Mammalian cell culture systems are starting to dominate the production of vaccines for viral diseases such as rabies. Making use of existing biopharma infrastructure, these advances might even spell the end for the use of hens’ eggs in future vaccine development.
Today, the rapidly expanding demand for vaccine products for viral diseases such as rabies has necessitated the development of more sophisticated production techniques based around cell culture systems. This article reviews vaccine production strategies, with a focus on rabies, looking specifically at the use of the Vero cell line – used worldwide and approved by the US Food and Drug Administration – as well as media technology and the bioreactor options available.
Viral diseases, including rabies, are worldwide challenges for the international biomedical community. The World Health Organization (WHO) notes that over 32,000 rabies-related deaths were reported in 1998, while annual deaths worldwide from the virus grew to 55,000 by 2006 1,2 .
Rabies is often transmitted to humans from infected domestic animals. Dogs infected with rabies can become extremely aggressive and attacks on humans are widespread, especially in certain Asian countries where using unleashed dogs for home security is common. It is spread through the saliva of infected animals and bites can be fatal.
Since the 18th century, vaccination has proven to be the most successful – and perhaps the only – route to the total elimination of viral diseases such as rabies. From the early work of pioneers such as Jenner and Pasteur, vaccination was put on a sound scientific footing. Demand for vaccine products has continued to increase ever since, prompting the advances in production technology that we see today.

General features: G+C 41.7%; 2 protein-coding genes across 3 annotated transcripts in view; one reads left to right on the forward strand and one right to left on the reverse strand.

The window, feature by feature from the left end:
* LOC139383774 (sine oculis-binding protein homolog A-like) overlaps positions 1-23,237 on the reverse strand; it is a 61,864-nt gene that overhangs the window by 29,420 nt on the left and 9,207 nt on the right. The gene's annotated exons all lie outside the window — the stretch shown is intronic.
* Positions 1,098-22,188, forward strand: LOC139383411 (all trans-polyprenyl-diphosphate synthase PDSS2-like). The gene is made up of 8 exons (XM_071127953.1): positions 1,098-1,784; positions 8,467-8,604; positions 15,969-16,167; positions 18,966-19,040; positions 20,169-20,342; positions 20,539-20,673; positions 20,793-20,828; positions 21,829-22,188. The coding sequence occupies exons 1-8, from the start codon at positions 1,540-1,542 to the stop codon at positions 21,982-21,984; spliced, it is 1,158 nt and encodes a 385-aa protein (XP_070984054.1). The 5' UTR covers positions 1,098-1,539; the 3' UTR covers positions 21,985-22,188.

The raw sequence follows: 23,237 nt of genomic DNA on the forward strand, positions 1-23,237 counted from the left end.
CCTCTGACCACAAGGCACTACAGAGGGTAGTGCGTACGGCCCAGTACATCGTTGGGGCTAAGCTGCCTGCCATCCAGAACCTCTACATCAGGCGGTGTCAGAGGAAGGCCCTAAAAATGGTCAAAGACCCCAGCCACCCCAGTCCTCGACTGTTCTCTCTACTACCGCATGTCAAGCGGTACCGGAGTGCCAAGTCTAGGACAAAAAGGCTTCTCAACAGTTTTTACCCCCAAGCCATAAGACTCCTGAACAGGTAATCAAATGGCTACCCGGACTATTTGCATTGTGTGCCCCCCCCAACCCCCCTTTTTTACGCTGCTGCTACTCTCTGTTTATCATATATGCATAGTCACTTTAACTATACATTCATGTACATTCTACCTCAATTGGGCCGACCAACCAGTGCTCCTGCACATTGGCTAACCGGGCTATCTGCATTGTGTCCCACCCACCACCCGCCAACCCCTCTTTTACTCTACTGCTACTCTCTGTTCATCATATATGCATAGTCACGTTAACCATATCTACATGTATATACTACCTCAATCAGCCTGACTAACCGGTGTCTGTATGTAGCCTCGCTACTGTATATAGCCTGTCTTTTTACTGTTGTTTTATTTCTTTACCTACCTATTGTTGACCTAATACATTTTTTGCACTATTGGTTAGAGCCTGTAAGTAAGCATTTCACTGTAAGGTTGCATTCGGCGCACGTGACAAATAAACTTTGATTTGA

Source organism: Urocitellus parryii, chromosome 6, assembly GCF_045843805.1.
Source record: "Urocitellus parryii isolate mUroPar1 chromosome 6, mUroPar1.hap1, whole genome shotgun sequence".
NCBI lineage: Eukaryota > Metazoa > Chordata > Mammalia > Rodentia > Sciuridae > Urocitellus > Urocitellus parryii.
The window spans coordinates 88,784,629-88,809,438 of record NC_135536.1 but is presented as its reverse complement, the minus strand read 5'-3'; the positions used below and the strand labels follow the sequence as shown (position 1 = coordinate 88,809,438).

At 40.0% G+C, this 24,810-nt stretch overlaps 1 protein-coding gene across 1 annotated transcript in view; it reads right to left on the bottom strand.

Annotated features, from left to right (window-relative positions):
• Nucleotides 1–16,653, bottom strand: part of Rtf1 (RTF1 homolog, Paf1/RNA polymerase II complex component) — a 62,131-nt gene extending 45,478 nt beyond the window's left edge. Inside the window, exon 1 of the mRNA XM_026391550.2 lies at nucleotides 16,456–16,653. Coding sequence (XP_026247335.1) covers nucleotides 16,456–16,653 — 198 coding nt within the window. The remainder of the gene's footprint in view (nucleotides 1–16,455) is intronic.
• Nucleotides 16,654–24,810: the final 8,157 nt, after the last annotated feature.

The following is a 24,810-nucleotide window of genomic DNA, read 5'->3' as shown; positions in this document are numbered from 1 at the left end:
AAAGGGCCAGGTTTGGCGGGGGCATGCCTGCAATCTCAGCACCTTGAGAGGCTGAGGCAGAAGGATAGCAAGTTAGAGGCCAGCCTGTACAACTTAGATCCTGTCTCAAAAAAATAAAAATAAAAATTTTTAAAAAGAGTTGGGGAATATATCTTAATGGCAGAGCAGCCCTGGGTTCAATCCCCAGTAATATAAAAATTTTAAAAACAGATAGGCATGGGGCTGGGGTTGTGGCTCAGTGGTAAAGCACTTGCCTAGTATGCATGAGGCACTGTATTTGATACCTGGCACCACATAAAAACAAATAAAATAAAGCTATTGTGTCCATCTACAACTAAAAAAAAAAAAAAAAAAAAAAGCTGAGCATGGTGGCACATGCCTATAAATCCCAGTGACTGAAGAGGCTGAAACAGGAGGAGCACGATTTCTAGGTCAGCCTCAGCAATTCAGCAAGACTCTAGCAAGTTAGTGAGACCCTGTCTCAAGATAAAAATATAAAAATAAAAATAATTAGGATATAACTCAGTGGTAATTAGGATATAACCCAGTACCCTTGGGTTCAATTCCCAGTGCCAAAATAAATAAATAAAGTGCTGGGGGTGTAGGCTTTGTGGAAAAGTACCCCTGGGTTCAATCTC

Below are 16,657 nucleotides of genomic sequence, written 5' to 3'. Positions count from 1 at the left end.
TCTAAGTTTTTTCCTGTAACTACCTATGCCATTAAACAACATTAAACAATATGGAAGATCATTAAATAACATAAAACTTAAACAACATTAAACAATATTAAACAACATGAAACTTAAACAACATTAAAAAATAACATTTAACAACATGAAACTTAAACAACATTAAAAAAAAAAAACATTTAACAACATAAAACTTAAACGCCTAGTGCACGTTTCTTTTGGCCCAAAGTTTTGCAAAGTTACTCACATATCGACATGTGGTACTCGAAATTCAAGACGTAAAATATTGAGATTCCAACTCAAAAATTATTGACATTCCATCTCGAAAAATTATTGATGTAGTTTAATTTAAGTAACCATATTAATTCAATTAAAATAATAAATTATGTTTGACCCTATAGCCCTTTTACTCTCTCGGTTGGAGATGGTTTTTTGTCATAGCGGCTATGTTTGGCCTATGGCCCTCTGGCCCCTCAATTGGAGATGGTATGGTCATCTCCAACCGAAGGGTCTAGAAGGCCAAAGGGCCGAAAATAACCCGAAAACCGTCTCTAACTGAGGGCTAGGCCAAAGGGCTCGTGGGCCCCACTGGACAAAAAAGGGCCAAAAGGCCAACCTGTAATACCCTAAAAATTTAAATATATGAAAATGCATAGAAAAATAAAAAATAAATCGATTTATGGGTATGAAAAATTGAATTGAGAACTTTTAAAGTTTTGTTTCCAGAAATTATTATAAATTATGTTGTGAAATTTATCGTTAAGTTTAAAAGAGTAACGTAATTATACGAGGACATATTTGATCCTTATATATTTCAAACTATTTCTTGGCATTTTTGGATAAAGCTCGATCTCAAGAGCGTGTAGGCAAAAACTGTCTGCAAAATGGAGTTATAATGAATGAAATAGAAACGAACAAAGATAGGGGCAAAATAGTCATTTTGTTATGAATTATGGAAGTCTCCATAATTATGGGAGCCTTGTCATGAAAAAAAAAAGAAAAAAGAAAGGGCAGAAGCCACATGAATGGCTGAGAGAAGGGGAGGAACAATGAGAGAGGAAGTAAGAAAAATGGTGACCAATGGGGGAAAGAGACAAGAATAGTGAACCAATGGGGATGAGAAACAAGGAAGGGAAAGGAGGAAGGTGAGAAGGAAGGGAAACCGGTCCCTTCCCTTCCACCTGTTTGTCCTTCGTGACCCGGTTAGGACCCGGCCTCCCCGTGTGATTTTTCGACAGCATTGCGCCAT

The expanding vaccine requirements have led to techniques for growing large quantities of antigenic proteins. Traditionally, viruses have been grown in embryonated hens’ eggs, but numerous shortcomings compromise their utility. These include a bottleneck in the availability of high-quality, pathogen-free eggs, as well as low titers of emerging viruses 3) .
A major concern is that, when viruses are cultivated through extended passages in hens’ eggs, there is an evolutionary process in the amnion or allantoic cavity of the egg, resulting in the selection of a virus subpopulation, antigenically and biochemically distinct from the original inoculum 4. Because of these and other factors, permanent cell lines are coming to dominate the field as an alternative method.
Mammalian cell culture systems provide much shorter lead times; a more controlled production process that takes advantage of closed-system bioreactors; a reduced risk of microbial contamination; and the opportunity to cultivate viral stocks without significant egg passage-dependent antigenic changes 5. These systems provide a flexible and scalable platform that can make use of existing biopharma infrastructure for vaccine production,
and could replace egg-based vaccines in the foreseeable future6 .
Cell Line Options
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